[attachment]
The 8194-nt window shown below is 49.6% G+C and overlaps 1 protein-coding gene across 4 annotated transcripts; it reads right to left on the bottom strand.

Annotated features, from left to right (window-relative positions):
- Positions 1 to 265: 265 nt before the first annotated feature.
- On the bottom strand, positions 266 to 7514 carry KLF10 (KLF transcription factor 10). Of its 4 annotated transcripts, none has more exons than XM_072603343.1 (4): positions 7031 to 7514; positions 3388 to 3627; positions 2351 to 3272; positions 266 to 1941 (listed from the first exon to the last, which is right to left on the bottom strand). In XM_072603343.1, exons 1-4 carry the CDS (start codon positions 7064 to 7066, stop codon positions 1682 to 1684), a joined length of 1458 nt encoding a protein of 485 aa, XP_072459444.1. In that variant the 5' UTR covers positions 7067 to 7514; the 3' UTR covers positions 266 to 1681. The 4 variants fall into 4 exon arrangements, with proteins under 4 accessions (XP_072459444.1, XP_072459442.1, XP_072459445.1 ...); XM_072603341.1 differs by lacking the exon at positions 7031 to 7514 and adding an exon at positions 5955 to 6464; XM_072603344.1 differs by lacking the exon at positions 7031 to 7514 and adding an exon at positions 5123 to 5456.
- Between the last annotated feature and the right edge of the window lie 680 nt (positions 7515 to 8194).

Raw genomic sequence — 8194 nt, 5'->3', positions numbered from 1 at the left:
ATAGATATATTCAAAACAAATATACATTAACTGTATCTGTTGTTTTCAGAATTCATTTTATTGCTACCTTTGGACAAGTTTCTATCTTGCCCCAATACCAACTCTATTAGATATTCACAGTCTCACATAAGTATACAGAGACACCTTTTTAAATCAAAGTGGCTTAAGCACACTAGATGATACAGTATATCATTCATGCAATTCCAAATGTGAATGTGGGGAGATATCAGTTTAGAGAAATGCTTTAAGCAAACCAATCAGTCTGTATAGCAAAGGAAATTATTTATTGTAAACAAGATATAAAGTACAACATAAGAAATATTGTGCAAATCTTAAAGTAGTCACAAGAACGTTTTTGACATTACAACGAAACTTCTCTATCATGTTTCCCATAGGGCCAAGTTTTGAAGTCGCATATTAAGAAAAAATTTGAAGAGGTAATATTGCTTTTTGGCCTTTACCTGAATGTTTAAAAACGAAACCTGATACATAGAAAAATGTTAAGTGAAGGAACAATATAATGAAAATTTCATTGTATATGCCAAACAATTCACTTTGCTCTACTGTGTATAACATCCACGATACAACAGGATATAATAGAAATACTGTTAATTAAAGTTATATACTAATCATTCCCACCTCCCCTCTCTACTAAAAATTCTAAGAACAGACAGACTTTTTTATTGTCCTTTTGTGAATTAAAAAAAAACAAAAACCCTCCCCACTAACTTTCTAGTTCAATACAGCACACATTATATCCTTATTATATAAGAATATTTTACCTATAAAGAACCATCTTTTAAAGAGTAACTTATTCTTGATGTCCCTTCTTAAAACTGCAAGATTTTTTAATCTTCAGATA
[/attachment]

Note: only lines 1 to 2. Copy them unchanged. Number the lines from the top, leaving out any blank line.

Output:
The 8194-nt window shown below is 49.6% G+C and overlaps 1 protein-coding gene across 4 annotated transcripts; it reads right to left on the bottom strand.

Annotated features, from left to right (window-relative positions):